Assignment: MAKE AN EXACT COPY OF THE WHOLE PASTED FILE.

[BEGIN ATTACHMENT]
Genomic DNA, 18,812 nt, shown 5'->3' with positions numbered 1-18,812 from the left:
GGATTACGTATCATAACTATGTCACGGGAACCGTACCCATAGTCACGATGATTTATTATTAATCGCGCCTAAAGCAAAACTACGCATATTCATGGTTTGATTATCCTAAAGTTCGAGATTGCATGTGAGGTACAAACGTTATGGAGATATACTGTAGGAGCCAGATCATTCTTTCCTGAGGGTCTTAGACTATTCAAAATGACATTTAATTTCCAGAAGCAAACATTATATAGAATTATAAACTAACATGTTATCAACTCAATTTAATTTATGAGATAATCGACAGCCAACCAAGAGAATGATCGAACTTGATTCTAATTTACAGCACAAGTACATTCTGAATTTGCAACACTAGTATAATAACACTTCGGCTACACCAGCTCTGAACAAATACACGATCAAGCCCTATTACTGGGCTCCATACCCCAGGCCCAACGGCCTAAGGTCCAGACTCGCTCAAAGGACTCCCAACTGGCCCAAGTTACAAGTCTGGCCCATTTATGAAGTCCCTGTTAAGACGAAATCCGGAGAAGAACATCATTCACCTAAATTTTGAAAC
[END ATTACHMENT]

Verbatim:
Genomic DNA, 18,812 nt, shown 5'->3' with positions numbered 1-18,812 from the left:
GGATTACGTATCATAACTATGTCACGGGAACCGTACCCATAGTCACGATGATTTATTATTAATCGCGCCTAAAGCAAAACTACGCATATTCATGGTTTGATTATCCTAAAGTTCGAGATTGCATGTGAGGTACAAACGTTATGGAGATATACTGTAGGAGCCAGATCATTCTTTCCTGAGGGTCTTAGACTATTCAAAATGACATTTAATTTCCAGAAGCAAACATTATATAGAATTATAAACTAACATGTTATCAACTCAATTTAATTTATGAGATAATCGACAGCCAACCAAGAGAATGATCGAACTTGATTCTAATTTACAGCACAAGTACATTCTGAATTTGCAACACTAGTATAATAACACTTCGGCTACACCAGCTCTGAACAAATACACGATCAAGCCCTATTACTGGGCTCCATACCCCAGGCCCAACGGCCTAAGGTCCAGACTCGCTCAAAGGACTCCCAACTGGCCCAAGTTACAAGTCTGGCCCATTTATGAAGTCCCTGTTAAGACGAAATCCGGAGAAGAACATCATTCACCTAAATTTTGAAAC